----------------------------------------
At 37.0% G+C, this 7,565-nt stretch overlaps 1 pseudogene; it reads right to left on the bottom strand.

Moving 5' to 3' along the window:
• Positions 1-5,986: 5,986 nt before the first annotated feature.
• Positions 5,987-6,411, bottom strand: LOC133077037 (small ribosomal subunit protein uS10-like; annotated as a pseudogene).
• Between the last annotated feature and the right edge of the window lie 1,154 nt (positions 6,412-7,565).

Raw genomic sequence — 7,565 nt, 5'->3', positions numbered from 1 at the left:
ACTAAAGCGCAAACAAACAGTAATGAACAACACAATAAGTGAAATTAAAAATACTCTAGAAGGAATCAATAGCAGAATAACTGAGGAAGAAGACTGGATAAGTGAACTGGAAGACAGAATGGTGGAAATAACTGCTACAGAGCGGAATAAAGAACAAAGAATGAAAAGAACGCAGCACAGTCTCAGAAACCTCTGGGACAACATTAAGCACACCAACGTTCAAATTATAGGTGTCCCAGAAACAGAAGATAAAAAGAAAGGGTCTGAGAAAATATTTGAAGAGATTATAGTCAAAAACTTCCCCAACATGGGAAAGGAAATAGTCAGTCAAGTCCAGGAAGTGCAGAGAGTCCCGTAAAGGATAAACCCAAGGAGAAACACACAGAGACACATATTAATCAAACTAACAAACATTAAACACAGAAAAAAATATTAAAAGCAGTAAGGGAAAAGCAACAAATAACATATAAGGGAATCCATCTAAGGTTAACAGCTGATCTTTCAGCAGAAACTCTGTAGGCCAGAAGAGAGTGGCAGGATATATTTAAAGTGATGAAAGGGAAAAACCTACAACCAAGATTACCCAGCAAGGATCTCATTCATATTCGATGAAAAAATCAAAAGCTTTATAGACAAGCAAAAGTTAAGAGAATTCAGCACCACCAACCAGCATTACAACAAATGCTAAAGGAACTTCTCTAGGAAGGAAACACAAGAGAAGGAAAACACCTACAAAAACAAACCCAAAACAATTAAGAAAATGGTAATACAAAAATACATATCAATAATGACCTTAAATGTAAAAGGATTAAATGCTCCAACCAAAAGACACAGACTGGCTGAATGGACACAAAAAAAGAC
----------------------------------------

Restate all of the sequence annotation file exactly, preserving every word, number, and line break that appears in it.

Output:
At 37.0% G+C, this 7,565-nt stretch overlaps 1 pseudogene; it reads right to left on the bottom strand.

Moving 5' to 3' along the window:
• Positions 1-5,986: 5,986 nt before the first annotated feature.
• Positions 5,987-6,411, bottom strand: LOC133077037 (small ribosomal subunit protein uS10-like; annotated as a pseudogene).
• Between the last annotated feature and the right edge of the window lie 1,154 nt (positions 6,412-7,565).

Raw genomic sequence — 7,565 nt, 5'->3', positions numbered from 1 at the left:
ACTAAAGCGCAAACAAACAGTAATGAACAACACAATAAGTGAAATTAAAAATACTCTAGAAGGAATCAATAGCAGAATAACTGAGGAAGAAGACTGGATAAGTGAACTGGAAGACAGAATGGTGGAAATAACTGCTACAGAGCGGAATAAAGAACAAAGAATGAAAAGAACGCAGCACAGTCTCAGAAACCTCTGGGACAACATTAAGCACACCAACGTTCAAATTATAGGTGTCCCAGAAACAGAAGATAAAAAGAAAGGGTCTGAGAAAATATTTGAAGAGATTATAGTCAAAAACTTCCCCAACATGGGAAAGGAAATAGTCAGTCAAGTCCAGGAAGTGCAGAGAGTCCCGTAAAGGATAAACCCAAGGAGAAACACACAGAGACACATATTAATCAAACTAACAAACATTAAACACAGAAAAAAATATTAAAAGCAGTAAGGGAAAAGCAACAAATAACATATAAGGGAATCCATCTAAGGTTAACAGCTGATCTTTCAGCAGAAACTCTGTAGGCCAGAAGAGAGTGGCAGGATATATTTAAAGTGATGAAAGGGAAAAACCTACAACCAAGATTACCCAGCAAGGATCTCATTCATATTCGATGAAAAAATCAAAAGCTTTATAGACAAGCAAAAGTTAAGAGAATTCAGCACCACCAACCAGCATTACAACAAATGCTAAAGGAACTTCTCTAGGAAGGAAACACAAGAGAAGGAAAACACCTACAAAAACAAACCCAAAACAATTAAGAAAATGGTAATACAAAAATACATATCAATAATGACCTTAAATGTAAAAGGATTAAATGCTCCAACCAAAAGACACAGACTGGCTGAATGGACACAAAAAAAGAC